Erin will be writing some of these columns. Per usual, however, we’ve also lined up some guest writers for your reading enjoyment. They will include: Felix Salmon (, Joe Weisenthal (, Jeff Bussgang (Flybridge Capital Partners) and Chris Douvous (TIFF).

Be back when the calendar strikes June…

Top Three

Stericycle Inc. (Nasdaq: SRCL) has agreed to acquire MedServe Inc. for $185 million in cash. MedServe is a Bellaire, Texas-based provider of medical and hazardous waste disposal and collection. It had been acquired in 2006 by Avista Capital Partners, Chrysalis Ventures and Murphree Venture Partners.

GreenFuel Technologies, a Cambridge, Mass.-based developer of algae farms for recycling carbon dioxide, has ceased operations. The company had raised over $31 million in VC funding since 2005, from firms like Draper Fisher Jurvetson, Polaris Venture Partners and Access Venture Partners. Greentech Media first reported the news.

Neuberger Berman has begun raising a new private equity fund-of-funds (Crossroads XIX), with a $1.25 billion target. This comes just one week after the firm completed its employee-led buyout of Lehman Brothers’ old private equity group.

VC Deals

Anaphore Inc., a developer of protein therapeutics to address cancer and immune-mediated diseases, has raised $13 million in additional Series A funding, bringing the round total to $38 million. SR One and Merck Serono Ventures were joined by return backers 5AM Ventures, Apposite Capital and Versant Ventures.

Slacker Inc., a San Diego-based maker of portable music devices, has secured $9.6 million of a $10.2 million third round of venture funding, according to a regulatory filing. It had previously raised $54.5 million from Centennial Ventures, Rho Ventures, Austin Ventures, Mission Ventures and Sevin Rosen Funds.

iRhythm Technologies Inc., a San Francisco-based developer of a cardiac monitoring device, has raised $6.53 million in new VC funding, according to a regulatory filing. Return backers include Mohr Davidow Ventures, Synergy Life Science Partners, Stanford University and the UNC Kenan-Flagler Private Equity Fund. It had previously r! aised $12.5 million, plus a $10,000 business plan competition.

Minyanville Media Inc., a New York-based operator of a financial news and information website, has raised over $2 million in venture funding, according to a regulatory filing. No investor information was disclosed. The company also said that it may raise as much as $13 million, “depending on a investment by a specific potential strategic partner.”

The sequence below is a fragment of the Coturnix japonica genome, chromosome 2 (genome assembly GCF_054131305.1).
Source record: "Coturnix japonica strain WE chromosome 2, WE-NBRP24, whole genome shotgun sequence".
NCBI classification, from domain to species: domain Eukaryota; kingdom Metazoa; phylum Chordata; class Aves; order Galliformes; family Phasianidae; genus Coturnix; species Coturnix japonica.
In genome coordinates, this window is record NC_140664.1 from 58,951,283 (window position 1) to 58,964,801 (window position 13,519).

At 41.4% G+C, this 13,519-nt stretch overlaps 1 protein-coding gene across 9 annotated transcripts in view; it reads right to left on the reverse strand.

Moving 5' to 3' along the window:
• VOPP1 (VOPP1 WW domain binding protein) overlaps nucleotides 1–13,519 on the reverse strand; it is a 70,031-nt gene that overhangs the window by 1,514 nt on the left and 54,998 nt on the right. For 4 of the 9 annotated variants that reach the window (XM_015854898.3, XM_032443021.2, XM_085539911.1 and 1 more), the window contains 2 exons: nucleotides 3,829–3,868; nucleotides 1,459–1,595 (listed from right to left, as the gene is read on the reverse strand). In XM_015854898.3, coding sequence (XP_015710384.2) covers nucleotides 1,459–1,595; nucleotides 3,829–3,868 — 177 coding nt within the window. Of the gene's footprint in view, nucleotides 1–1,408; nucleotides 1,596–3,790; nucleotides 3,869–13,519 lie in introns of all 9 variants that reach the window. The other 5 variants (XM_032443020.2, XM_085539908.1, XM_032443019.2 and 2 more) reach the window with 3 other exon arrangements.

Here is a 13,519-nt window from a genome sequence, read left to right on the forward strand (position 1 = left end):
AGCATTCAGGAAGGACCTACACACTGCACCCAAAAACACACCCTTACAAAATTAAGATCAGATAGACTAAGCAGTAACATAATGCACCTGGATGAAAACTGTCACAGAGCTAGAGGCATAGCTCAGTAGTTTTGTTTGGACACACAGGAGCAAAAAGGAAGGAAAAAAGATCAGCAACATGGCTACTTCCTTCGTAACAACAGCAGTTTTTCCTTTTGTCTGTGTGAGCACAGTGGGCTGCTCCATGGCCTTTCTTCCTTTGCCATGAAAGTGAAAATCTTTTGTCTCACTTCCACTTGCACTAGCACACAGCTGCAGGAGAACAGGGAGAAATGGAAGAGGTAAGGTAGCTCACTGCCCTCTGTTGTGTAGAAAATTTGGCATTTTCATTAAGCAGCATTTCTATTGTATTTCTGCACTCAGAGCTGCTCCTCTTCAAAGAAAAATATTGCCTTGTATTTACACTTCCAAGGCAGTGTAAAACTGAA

BrightScale, a Sunnyvale, Calif.-based developer of digital video processing technology, has ceased operations, according to VentureWire. The company had raised less than $10 million in VC funding from firms like Adams Capital Management and ATA Ventures.

Buyout Deals

Advent International is considering a buyout bid for UK care-home operator Four Seasons Health Care. Four Seasons’ property portfolio was valued at around $1.4 billion late last year, but property values have fallen since then.

Pamplona Capital Management has entered talks with UK insurer Chaucer Holdings (LSE: CHU), about a takeover or minority stake sale.

PE Exits

Texas Instruments has acquired Luminary Micro Inc., an Austin, Texas-based maker of microcontrollers. No financial terms were disclosed. Luminary Micro had raised around $39 million in VC funding from Adams Street Partners, New Enterprise Associates, EXA Ventures and ATA Ventures.

Firms & Funds

Barclays is in talks to sell its asset management arm, Barclays Global Investors, for around $10 billion, according to the FT.

KPE, the Amsterdam-listed fund affiliate of KKR, reported a 0.3% increase in net asset value between Q4 2008 and Q1 2009.

Human Resources

Mark Friedman has joined Evercore Partners as a senior managing director. He will serve as co-lead of Evercore’s transportation advisory practice, and ! help launch a new shipping practice. Friedman had previously was with Bank of America Merrill Lynch.